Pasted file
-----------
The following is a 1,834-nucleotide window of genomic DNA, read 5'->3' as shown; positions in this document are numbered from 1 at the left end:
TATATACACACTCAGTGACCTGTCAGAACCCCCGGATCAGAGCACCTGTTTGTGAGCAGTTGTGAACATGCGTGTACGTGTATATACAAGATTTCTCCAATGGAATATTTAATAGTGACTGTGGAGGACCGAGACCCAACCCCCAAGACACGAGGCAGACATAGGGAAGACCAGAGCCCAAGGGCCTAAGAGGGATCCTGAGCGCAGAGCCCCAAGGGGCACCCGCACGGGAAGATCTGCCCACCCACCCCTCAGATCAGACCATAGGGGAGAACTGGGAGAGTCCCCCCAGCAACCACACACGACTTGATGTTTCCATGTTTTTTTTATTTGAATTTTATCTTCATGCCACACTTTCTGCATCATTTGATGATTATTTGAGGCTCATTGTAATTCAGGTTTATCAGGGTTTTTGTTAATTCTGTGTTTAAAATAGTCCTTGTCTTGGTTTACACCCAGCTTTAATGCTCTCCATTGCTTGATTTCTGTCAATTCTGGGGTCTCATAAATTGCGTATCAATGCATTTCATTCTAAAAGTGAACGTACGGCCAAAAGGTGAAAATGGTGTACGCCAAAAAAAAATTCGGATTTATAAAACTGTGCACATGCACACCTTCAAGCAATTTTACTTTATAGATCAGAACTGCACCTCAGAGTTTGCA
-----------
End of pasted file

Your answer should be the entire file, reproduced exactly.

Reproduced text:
The following is a 1,834-nucleotide window of genomic DNA, read 5'->3' as shown; positions in this document are numbered from 1 at the left end:
TATATACACACTCAGTGACCTGTCAGAACCCCCGGATCAGAGCACCTGTTTGTGAGCAGTTGTGAACATGCGTGTACGTGTATATACAAGATTTCTCCAATGGAATATTTAATAGTGACTGTGGAGGACCGAGACCCAACCCCCAAGACACGAGGCAGACATAGGGAAGACCAGAGCCCAAGGGCCTAAGAGGGATCCTGAGCGCAGAGCCCCAAGGGGCACCCGCACGGGAAGATCTGCCCACCCACCCCTCAGATCAGACCATAGGGGAGAACTGGGAGAGTCCCCCCAGCAACCACACACGACTTGATGTTTCCATGTTTTTTTTATTTGAATTTTATCTTCATGCCACACTTTCTGCATCATTTGATGATTATTTGAGGCTCATTGTAATTCAGGTTTATCAGGGTTTTTGTTAATTCTGTGTTTAAAATAGTCCTTGTCTTGGTTTACACCCAGCTTTAATGCTCTCCATTGCTTGATTTCTGTCAATTCTGGGGTCTCATAAATTGCGTATCAATGCATTTCATTCTAAAAGTGAACGTACGGCCAAAAGGTGAAAATGGTGTACGCCAAAAAAAAATTCGGATTTATAAAACTGTGCACATGCACACCTTCAAGCAATTTTACTTTATAGATCAGAACTGCACCTCAGAGTTTGCA